Farmers that store flood water to protect homes, and lose valuable but uninsurable crops as a result, should receive compensation.
That is according to Nigel Adams MP, who made his views known following a meeting with the NFU and more than 20 farmers in his constituency on Saturday (16 January).
Speaking after the meeting Mr Adams said he felt there was a strong case to be made for compensation to be made available for farmers who were facing more frequent floods and whose crops were often lost as a result of storing flood water for weeks on end.
“I’ve been meeting farmers today and understand that much of their land still covered in water three weeks after the Boxing Day flooding event,” he said. “I think there is a strong case for government to discuss compensation for those that have lost uninsurable crops.
“We’ve done an awful lot to protect homes and I think we really need to be engaging with the farming community and see what can be done for them. If we are expecting people to give up their land and crops to protect homes I think there needs to be a proper discussion had about compensation and that’s something I will be taking up with ministers.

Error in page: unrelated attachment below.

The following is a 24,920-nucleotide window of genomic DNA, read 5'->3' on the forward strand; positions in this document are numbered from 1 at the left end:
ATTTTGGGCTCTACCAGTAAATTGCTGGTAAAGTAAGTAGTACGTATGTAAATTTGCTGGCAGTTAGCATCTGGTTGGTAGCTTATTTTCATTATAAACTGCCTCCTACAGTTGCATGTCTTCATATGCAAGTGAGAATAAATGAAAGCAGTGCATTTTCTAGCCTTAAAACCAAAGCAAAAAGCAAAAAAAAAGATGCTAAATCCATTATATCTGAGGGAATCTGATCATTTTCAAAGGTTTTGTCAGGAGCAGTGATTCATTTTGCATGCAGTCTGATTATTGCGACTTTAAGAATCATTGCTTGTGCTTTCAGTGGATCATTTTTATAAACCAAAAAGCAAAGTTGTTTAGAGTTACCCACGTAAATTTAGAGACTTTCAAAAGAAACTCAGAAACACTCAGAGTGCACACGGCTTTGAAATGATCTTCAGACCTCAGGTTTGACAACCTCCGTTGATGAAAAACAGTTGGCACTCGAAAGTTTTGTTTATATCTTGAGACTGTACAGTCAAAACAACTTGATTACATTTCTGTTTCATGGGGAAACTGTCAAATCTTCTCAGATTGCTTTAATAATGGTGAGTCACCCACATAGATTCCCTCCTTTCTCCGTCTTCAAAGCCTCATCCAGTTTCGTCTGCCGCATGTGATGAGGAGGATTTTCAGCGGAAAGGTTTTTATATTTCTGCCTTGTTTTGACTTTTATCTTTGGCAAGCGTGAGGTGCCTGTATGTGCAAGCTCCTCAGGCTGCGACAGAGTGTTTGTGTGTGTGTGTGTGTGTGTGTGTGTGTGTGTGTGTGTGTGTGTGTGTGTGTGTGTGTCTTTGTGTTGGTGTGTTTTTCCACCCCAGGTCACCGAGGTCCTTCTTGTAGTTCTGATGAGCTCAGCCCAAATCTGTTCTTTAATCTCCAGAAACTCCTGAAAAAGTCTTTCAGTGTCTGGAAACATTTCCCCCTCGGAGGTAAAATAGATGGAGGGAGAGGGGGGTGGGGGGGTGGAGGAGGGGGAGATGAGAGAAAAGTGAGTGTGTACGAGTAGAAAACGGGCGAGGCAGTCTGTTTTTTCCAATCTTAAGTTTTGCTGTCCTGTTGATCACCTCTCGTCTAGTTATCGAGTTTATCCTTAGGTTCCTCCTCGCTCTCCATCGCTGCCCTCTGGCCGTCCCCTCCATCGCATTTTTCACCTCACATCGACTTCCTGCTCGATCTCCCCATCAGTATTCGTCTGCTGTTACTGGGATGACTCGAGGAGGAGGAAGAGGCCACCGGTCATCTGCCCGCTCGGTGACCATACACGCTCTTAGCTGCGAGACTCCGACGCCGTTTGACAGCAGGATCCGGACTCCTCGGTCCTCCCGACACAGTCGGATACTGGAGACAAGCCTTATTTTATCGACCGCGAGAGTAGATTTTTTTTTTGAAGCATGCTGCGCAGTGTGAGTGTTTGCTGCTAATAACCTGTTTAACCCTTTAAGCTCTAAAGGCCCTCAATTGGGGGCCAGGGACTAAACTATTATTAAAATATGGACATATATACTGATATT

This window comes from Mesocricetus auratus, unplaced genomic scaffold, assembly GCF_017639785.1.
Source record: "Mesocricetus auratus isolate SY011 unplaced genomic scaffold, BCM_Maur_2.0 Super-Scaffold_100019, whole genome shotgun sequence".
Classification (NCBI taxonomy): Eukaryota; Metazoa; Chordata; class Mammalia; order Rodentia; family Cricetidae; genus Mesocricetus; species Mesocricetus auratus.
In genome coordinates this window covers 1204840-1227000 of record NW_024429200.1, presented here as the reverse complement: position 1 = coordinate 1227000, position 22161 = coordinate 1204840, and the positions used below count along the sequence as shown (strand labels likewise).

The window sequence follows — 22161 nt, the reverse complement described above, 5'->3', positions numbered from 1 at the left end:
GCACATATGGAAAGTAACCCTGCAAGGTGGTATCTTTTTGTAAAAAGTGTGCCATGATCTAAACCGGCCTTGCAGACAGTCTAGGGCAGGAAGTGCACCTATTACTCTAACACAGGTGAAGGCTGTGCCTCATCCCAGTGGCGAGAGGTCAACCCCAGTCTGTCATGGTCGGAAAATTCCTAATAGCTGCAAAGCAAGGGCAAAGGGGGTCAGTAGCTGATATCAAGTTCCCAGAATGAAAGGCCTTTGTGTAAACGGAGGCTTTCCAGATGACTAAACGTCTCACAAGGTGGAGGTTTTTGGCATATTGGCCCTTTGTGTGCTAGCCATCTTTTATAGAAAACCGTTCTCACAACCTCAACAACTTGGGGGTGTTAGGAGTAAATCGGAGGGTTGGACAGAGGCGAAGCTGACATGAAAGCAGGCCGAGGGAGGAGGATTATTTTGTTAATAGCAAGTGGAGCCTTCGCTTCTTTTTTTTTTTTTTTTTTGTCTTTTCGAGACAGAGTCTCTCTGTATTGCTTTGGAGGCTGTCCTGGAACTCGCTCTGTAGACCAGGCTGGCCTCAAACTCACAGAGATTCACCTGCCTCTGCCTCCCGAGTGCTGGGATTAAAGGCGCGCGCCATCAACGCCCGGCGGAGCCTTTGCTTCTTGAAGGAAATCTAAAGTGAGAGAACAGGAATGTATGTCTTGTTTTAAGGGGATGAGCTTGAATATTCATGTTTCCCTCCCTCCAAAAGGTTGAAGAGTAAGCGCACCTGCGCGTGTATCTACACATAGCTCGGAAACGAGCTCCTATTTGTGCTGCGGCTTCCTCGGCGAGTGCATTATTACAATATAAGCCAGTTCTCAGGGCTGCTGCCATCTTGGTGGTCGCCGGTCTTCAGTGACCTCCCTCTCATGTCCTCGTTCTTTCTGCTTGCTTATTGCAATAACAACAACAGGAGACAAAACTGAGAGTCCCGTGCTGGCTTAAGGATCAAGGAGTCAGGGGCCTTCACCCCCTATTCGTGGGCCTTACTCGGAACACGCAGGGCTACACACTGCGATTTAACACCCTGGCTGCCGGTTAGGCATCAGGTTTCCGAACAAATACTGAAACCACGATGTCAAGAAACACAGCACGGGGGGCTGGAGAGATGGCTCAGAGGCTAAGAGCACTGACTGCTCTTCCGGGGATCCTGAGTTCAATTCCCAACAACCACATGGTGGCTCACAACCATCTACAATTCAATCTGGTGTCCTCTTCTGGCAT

“We also need to be talking very seriously about drainage and how we manage water. I will be holding meetings with the local Internal Drainage Board and ministers to discuss that.”
During the meeting, Richard Bramley – a local farmer from Kelfield who still has more than 60 acres of crops under water – said it was vital that the government focused its flooding expenditure on maintenance as well as capital works.
Mr Adams was reminded that the pumping station at Great Clough, if fully operational, would have the capacity to clear all flooded land within 10 to 14 days – something that would potentially allow arable crops to survive. However through lack of maintenance by the Environment Agency, the three pumps at Great Clough are now reduced to just one. The resulting flooding now covers an area greater than Lake Windermere with 20 feet of water.
After the meeting, NFU County Adviser Lucinda Douglas said the local farming community appreciated Mr Adams’ support.
“We had a great turnout of our members on Saturday and this gave them the chance to raise flooding and other issues directly with their MP.
“The recent floods have had a severe impact on many local farmers and it is very welcome to hear Mr Adams supporting our call for greater recognition of the impact of flooding on agricultural businesses, especially as it is not possible to insure standing crops.
“We look forward to further meetings to take this forward.”